I went to put the torch back in the shop and saw my Dad leaning against the door. He had been watching for some time, I think. Why he let us carry on with our experiment I have no idea. The look he gave me was one of amusement. “That was kinda dumb, don’t you think?” he said. “Yeah, I guess it was.” It was all I could say. He looked down at me. “Are you gonna do that again?” he asked. “No sir,” says I. A few moments pass. “Good,” he says. “Put the torch away and let’s get you home for dinner.”

He has been gone for ten years. I still feel his eyes on me when I do something stupid though. “That was dumb. You gonna do that again?” I seem to hear. And when I do, I smile and whisper to myself, “No sir.”

~~Corsair09

Day 122 - Some Like It Hot

Daily Kup (My Freelance Life)
Today's temperature was described throughout the country at 6 PM by all the guys like Weatherman Chip in Channel 22's Big Backyard ("Your weather eye in the sky") using only three adjectives repeatedly:  sultry, torrid and sweltering.  These are terrific words and they are only used in this situation ... or in movie reviews of Angelina Jolie or the early Kathleen Turner.  I wish one of the weather chipmunks would look directly into the camera, rip off his striped JC Penney tie, and tell us what we know in our souls:  It's freakin' hot out there.

We don't have air conditioning.  That's a simplification, actually.  We have an air conditioning unit and it generates sufficient cold air to cool the house to a comfortable level.  Unfortunately, it dumps cold water on the basement floor at the rate of about a bucket every 15 minutes.  A few years ago, this relieved me of having to figure out what to do with a few thousand dollars' worth of college engineering textbooks.  I'd been holding onto their obsolete little carcasses until life gave me a little nudge  by having them float past me.  Also a nice rug and some clothes for a skinnier me.  "Don't get so attached," the river called to me as I tried to beat the life out of it with a mop.  Until I dig the channel for the swimming pool, I guess we are going to perspire on days like today.

In the early evening, I met some old Porkus friends for a drink.  One of our dwindling group is transferring to another Porkus branch closer to his ancestral home.  This is such a set-up for a line about 'out of the flying pan and into the fire' that even I can't go for the easy laugh.  The devil that sits on one of my shoulders -- really ,,, I'd have it removed except it would leave a scar -- was wringing its hands and screaming, "Run, friend, as far and as fast as you can!"  The angel on the other shoulder was sure that this would all work out really swell in the end.  [The angel is an imbecile who told me the same dog-eared nonsense during the last five soul-sucking years.  Bad baseless optimist.  Bad.  Bad.]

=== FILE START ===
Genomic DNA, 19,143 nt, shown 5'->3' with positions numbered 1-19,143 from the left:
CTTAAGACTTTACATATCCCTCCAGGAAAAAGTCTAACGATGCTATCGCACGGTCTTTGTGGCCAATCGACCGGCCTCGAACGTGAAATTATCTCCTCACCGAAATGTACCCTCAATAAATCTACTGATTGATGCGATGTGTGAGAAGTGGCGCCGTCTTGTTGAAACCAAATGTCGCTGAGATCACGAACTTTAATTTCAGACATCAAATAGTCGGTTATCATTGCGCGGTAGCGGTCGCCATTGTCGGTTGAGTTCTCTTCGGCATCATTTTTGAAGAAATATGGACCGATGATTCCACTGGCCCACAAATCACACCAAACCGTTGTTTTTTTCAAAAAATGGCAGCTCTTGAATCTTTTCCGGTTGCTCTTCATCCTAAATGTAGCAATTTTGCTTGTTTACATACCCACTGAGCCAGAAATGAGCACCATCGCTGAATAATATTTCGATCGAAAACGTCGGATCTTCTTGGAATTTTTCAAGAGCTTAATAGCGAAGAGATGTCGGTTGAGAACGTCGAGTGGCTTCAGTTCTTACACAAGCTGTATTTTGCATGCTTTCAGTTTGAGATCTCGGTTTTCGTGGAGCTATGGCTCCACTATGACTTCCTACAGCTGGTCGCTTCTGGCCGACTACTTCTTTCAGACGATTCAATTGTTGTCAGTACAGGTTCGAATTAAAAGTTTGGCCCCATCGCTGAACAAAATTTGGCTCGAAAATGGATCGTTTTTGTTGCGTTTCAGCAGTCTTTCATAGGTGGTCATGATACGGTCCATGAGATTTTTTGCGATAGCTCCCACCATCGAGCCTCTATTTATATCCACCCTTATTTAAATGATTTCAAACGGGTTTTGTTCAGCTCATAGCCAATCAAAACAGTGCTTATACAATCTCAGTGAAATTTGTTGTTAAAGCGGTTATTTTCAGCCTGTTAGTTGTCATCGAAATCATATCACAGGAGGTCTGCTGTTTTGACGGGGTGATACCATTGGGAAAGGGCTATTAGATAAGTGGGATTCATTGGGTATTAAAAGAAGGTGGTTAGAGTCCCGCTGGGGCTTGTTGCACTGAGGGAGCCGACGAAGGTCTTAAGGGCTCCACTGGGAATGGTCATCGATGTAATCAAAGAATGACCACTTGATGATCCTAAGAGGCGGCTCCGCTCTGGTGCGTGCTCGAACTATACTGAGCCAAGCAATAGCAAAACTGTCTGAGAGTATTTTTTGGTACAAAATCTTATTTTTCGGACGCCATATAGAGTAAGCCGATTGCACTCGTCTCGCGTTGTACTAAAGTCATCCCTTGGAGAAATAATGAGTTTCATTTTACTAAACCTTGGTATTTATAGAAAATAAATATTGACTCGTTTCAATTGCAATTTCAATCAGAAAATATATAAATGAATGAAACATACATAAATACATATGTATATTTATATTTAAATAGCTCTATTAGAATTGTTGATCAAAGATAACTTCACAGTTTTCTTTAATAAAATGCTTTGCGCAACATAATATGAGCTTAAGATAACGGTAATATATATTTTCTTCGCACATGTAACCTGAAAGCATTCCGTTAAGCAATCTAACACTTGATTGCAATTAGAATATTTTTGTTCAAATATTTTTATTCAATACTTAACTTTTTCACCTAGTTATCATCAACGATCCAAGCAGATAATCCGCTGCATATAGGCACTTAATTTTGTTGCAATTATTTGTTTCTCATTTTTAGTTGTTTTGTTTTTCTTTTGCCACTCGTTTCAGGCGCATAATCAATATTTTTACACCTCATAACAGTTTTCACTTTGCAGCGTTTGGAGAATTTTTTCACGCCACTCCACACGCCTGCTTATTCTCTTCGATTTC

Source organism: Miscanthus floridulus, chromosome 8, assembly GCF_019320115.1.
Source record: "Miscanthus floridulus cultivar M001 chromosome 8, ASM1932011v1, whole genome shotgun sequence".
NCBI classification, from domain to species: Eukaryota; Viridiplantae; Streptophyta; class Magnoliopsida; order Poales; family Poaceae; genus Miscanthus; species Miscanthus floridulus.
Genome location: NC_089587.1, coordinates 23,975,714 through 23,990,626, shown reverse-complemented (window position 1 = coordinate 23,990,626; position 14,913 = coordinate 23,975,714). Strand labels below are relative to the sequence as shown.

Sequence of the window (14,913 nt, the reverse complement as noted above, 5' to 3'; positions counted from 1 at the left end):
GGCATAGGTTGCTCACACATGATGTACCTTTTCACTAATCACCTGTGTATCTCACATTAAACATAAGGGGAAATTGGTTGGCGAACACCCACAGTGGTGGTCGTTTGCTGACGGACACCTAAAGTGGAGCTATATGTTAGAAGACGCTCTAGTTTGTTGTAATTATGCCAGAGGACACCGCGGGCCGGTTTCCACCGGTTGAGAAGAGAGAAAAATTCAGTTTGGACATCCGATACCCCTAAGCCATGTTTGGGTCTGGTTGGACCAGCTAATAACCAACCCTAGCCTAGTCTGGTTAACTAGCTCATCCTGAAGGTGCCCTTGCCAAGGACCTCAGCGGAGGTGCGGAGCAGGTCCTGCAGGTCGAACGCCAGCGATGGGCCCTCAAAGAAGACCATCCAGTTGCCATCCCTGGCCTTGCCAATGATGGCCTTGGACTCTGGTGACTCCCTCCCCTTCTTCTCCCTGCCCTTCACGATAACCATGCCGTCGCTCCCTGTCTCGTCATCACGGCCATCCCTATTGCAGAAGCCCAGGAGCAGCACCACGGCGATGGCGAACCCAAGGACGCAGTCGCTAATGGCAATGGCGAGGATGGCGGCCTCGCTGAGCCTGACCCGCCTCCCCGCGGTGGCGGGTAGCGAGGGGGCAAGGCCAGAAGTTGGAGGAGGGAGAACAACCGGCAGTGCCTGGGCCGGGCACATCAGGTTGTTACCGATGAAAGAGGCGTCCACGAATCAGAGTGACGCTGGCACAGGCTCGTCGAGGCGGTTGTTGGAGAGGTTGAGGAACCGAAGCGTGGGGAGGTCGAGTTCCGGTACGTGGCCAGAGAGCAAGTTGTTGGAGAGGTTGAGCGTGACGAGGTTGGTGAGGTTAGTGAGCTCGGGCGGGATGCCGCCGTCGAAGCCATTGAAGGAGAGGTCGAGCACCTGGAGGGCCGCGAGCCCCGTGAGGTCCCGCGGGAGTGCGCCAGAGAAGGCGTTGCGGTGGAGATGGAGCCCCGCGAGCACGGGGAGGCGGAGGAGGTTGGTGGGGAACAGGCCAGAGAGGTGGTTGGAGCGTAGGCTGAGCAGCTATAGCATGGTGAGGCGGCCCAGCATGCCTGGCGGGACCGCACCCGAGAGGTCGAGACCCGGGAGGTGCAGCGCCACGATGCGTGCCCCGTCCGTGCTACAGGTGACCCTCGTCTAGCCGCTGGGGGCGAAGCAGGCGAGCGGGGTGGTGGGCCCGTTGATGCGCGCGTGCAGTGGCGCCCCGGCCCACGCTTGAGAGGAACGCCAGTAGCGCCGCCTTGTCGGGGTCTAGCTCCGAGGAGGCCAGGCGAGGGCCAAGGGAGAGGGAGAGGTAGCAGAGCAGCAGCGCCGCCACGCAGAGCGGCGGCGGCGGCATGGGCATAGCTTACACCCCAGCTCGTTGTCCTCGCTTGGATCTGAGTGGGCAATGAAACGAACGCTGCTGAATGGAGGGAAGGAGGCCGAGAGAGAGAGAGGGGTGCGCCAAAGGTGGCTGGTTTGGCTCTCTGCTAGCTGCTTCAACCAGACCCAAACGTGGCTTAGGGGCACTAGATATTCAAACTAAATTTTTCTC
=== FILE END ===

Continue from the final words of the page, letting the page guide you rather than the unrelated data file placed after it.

But it was absolute fun in the real sense of the word to see the guys again.  At the end, there was something of that yellow glow as the scene faded and the narrator cut in all grown up to remind us that there will never be another time like that again when you and I and River Phoenix walked down the railroad tracks to see that dead body and came back older and wiser.  And that is truly a fitting end to the Porkus story.

Brewing Fresh Tomorrow
A new chapter for Klowns In My Koffee starts tomorrow.  Of the many, many things that I've learned in the last 122 days of listening and reflecting, one of the most striking is the enormous talent of the people with whom I am lucky enough to share this planet.  Going forward, I will attempt to bring these talented voices into our growing community by featuring their work whenever possible.

Regular readers of this blog will be familiar with Corsair09, a commenter whose wickedly funny and informative entries have added spice, sizzle and a scifi master's touch.  When you read those comments, don't you just want to meet the author?  Corsair09 has generously allowed me access to the original content he produced for his blog, now lapsed from active publishing.  Stop back tomorrow to read a superb essay on fathers, sons, fireworks and lasting lessons called "Of Zeppelins and Physics."  It's so good, you'll swear you can hear Richard Dreyfus as the narrator.

Last Drop
Pop Quiz:
This is a picture of:
A.  Khrome and her Porkus friends at Happy Hour.
B.  "Out, damn'd Klowns! out, I say!" — Artist's rendition of Lady Macbeth's famous pronouncement.  Why else do you think she was up all hours of the night, wandering aro
und the castle and rubbing her hands together?  Too much caffeine!
C.  The whimsical drawing on the new Klowns In My Koffee business card that proves that Khrome needs to find some artist friends
D.  An unfortunate hygiene situation involving the cup-based recon mission to retrieve the little klown bodies.
E.  Some of the above.

Monday

Day 121 - Kool, Kalm, and Kollected

Daily Kup (Literally, this time)
The blessed people at Caribou Coffee sell a medium cup of their Coffee of the Day for $1 on Mondays. This makes Monday a wonderful day for those of us who are cheap, caffeine-deficient, and behind schedule on their projects.

I have two large projects looming: the siding repair/external painting of my house and a garage sale planned to remove ephemera while creating profit. Neither project is chunking along as planned and both need a ton of work, inspiration and luck. And a great big cup of coffee.

Beans and Hot Water